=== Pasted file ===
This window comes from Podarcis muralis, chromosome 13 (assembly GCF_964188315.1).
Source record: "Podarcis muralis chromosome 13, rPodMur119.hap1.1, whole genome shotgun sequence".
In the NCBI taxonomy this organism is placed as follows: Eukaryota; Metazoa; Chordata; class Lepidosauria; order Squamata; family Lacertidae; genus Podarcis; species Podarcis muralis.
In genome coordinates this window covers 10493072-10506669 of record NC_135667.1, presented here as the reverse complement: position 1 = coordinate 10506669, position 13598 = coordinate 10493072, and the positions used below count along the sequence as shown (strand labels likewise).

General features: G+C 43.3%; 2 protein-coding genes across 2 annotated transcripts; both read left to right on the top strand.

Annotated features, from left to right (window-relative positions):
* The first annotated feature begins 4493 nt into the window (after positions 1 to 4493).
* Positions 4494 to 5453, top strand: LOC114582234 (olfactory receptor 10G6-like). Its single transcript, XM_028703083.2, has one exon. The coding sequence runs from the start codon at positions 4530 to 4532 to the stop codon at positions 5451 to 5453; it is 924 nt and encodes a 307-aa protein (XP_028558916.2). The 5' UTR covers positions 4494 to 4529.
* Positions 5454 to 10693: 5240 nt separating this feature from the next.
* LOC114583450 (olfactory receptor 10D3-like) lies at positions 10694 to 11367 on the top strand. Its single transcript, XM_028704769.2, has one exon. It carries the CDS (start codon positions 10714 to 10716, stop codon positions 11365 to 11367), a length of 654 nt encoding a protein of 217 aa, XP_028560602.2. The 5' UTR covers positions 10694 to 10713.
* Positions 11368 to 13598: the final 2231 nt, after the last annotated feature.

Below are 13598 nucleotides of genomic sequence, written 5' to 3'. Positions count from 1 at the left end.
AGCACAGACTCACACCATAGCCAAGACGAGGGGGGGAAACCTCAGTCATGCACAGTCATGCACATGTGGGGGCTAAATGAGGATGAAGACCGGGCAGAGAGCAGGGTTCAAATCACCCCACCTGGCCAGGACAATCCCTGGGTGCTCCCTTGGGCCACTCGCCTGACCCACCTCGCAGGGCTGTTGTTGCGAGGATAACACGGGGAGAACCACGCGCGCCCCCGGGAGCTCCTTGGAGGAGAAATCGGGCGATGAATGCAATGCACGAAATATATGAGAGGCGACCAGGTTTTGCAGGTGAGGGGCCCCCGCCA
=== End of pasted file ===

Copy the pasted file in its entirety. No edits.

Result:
This window comes from Podarcis muralis, chromosome 13 (assembly GCF_964188315.1).
Source record: "Podarcis muralis chromosome 13, rPodMur119.hap1.1, whole genome shotgun sequence".
In the NCBI taxonomy this organism is placed as follows: Eukaryota; Metazoa; Chordata; class Lepidosauria; order Squamata; family Lacertidae; genus Podarcis; species Podarcis muralis.
In genome coordinates this window covers 10493072-10506669 of record NC_135667.1, presented here as the reverse complement: position 1 = coordinate 10506669, position 13598 = coordinate 10493072, and the positions used below count along the sequence as shown (strand labels likewise).

General features: G+C 43.3%; 2 protein-coding genes across 2 annotated transcripts; both read left to right on the top strand.

Annotated features, from left to right (window-relative positions):
* The first annotated feature begins 4493 nt into the window (after positions 1 to 4493).
* Positions 4494 to 5453, top strand: LOC114582234 (olfactory receptor 10G6-like). Its single transcript, XM_028703083.2, has one exon. The coding sequence runs from the start codon at positions 4530 to 4532 to the stop codon at positions 5451 to 5453; it is 924 nt and encodes a 307-aa protein (XP_028558916.2). The 5' UTR covers positions 4494 to 4529.
* Positions 5454 to 10693: 5240 nt separating this feature from the next.
* LOC114583450 (olfactory receptor 10D3-like) lies at positions 10694 to 11367 on the top strand. Its single transcript, XM_028704769.2, has one exon. It carries the CDS (start codon positions 10714 to 10716, stop codon positions 11365 to 11367), a length of 654 nt encoding a protein of 217 aa, XP_028560602.2. The 5' UTR covers positions 10694 to 10713.
* Positions 11368 to 13598: the final 2231 nt, after the last annotated feature.

Below are 13598 nucleotides of genomic sequence, written 5' to 3'. Positions count from 1 at the left end.
AGCACAGACTCACACCATAGCCAAGACGAGGGGGGGAAACCTCAGTCATGCACAGTCATGCACATGTGGGGGCTAAATGAGGATGAAGACCGGGCAGAGAGCAGGGTTCAAATCACCCCACCTGGCCAGGACAATCCCTGGGTGCTCCCTTGGGCCACTCGCCTGACCCACCTCGCAGGGCTGTTGTTGCGAGGATAACACGGGGAGAACCACGCGCGCCCCCGGGAGCTCCTTGGAGGAGAAATCGGGCGATGAATGCAATGCACGAAATATATGAGAGGCGACCAGGTTTTGCAGGTGAGGGGCCCCCGCCA